"We have a special team, a team with a lot of talent," receiver Brian Hartline said. "We're going to continue to improve. The sky's the limit."
Miami fell behind 10-0 and 20-10 and trailed much of the game, but nonetheless improved to 3-0 for the first time since 2002. The injury-plagued Falcons, who were one play from the Super Bowl last season, fell to 1-2.
An enthusiastic crowd of 70,660 reflected the buzz building about the surprising Dolphins, who are trying to end a streak of four consecutive losing seasons.
"We've got a damned good football team," owner Stephen Ross said. "The quarterback is maturing."
The last-minute comeback victory was the first for Miami's second-year QB. Tannehill finished 24 for 35 for 236 yards and two scores. He shook off two turnovers and five sacks, and was at his best at the end of each half.
On the final drive, Tannehill went 8 for 11 for 69 yards, with two of the incompletions because of dropped passes. The winner came on second down, when Tannehill lobbed his throw over linebacker Stephen Nicholas to Sims, a backup tight end.
Sims scored his first NFL touchdown by pulling the ball in with his left hand because his right arm was tangled up with Nicholas.
"It was awesome. It was amazing," Sims said. "The defender grabbed one hand, so I had no choice but to use the other one."
Tannehill suggested the play to his coaches during a timeout just beforehand.
"It's a play we know very well," he said. "It's either going to be a touchdown or a throwaway. We had a lot of confidence in that play."
Tannehill's other scoring pass was an 18-yarder to Hartline to make it 20-20 late in the third quarter. Tannehill also moved Miami 60 yards in the final 2:04 of the first half for a field goal on the final play.
The victory allowed Miami to keep pace with New England atop the AFC East.
"It was a good step forward," Hartline said. "Expectations will continue to rise, and high expectations bring out the best in you. We welcome it."
The Falcons believe they could be special, too, but they lost despite advantages of 24-16 in first downs, 377-285 in yards and 5-0 in sacks.
"It was a game where we had a ton of opportunities," coach Mike Smith said. "We need to be more efficient in the red zone on both sides of the ball. We had way too many field goals."
Lamar Miller had a 49-yard run to set up the Dolphins' first touchdown, but they generated little running attack otherwise. Special teams made a pivotal contribution when rookie Don Jones' jarring tackle on punt returner Harry Douglas forced a fumble the Dolphins recovered to set up a touchdown.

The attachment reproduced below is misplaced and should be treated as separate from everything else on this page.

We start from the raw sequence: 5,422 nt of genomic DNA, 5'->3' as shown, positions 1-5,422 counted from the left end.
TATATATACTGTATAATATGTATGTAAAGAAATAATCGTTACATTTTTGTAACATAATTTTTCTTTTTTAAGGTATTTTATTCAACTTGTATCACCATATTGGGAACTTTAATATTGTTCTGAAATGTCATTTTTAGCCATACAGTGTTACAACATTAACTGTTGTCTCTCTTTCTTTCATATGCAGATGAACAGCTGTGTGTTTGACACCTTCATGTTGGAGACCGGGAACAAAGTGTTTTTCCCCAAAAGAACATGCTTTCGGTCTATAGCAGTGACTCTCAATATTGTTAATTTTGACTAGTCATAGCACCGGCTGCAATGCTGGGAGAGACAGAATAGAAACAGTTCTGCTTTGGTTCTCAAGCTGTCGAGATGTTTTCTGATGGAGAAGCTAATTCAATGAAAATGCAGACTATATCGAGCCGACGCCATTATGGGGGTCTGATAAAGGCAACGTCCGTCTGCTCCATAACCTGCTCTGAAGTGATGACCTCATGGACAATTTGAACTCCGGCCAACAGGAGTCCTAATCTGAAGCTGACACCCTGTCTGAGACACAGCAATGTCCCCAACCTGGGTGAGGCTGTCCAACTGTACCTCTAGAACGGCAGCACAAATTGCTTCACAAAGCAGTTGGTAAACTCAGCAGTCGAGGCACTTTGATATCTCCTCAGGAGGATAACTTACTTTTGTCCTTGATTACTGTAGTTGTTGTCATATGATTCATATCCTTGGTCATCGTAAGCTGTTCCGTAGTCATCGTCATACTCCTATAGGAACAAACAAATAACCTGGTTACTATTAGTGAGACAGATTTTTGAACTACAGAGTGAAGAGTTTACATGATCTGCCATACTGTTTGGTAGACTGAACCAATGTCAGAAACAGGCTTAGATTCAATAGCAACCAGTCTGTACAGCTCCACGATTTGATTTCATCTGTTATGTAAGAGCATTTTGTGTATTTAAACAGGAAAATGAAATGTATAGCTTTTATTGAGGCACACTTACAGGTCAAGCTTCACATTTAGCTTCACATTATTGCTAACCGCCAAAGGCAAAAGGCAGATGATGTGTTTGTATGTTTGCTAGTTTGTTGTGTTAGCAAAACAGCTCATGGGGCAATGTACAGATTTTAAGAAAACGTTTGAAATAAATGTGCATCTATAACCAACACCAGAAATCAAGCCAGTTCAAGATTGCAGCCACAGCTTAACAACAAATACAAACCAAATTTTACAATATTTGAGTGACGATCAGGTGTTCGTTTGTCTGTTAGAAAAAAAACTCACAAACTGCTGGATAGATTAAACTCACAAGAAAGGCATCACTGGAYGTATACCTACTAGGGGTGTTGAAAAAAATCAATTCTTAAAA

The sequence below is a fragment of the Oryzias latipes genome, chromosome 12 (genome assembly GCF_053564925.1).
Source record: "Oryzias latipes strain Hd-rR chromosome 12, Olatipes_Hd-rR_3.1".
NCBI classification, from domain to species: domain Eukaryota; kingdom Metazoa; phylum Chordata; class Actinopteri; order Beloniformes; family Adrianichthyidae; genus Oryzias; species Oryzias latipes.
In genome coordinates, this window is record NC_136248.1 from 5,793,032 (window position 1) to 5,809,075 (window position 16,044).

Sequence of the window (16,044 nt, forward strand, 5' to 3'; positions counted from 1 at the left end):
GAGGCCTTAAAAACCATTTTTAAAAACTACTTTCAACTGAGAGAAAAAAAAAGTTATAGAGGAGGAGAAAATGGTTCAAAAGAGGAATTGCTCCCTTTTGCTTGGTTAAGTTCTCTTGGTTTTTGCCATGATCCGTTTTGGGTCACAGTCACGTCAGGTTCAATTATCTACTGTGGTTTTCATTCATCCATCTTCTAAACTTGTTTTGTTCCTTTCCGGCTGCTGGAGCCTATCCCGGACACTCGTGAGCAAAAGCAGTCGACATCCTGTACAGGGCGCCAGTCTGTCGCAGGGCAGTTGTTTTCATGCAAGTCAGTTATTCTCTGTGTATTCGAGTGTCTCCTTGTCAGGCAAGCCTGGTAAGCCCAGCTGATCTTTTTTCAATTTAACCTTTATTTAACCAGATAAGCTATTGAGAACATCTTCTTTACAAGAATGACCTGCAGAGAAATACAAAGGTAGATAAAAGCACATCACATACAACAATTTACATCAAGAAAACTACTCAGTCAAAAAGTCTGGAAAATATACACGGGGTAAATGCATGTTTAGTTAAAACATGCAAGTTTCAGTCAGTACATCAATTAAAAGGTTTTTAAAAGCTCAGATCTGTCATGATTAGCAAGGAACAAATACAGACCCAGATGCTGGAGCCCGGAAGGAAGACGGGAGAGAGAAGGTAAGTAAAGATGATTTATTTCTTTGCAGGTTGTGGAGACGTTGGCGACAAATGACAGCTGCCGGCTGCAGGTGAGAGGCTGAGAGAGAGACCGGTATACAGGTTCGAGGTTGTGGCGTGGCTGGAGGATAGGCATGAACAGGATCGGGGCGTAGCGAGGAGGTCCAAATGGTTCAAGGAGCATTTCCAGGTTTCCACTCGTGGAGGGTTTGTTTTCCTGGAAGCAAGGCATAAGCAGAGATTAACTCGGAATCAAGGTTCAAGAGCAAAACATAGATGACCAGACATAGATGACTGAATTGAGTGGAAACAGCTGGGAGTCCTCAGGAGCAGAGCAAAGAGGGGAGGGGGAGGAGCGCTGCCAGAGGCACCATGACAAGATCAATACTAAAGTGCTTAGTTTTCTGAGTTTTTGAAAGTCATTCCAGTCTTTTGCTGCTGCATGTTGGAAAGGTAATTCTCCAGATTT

"That was the biggest play of the game," Miami receiver Mike Wallace said.
The Dolphins lost defensive end Cameron Wake (knee) and linebacker Koa Misi (shoulder) to injuries, but the defense dug in after a slow start. Consecutive possessions by Atlanta in the second half netted a total of 10 yards, which allowed the Dolphins to rally.
"Guys had to step up," said first-round draft pick Dion Jordan, who came off the bench to see his most extensive action of the season. "We stuck together and it came up big."
The Falcons scored on their first three series, and at one point the Dolphins trailed in total yards by 127-3. Atlanta had the ball for nearly 23 minutes in the first half but was up only 13-10 at halftime.
Ryan led drives of 14, 11 and 13 plays on the Falcons' first three possessions, but twice they stalled and settled for field goals.
"We had a lot of opportunities to finish the game," Ryan said. "We just didn't get it done in the red zone. We have to find a way to punch it in."
The Dolphins have scored at least 20 points in each game, the first time they've done that since 2002. ... Atlanta's Matt Bosher, leading the league in punting, averaged 33.0 yards on two kicks. ... Osi Umenyiora had his first two sacks for Atlanta. ... Miami rookie Caleb Sturgis kicked field goals of 46 and 50 yards and is 6 for 6 this year.
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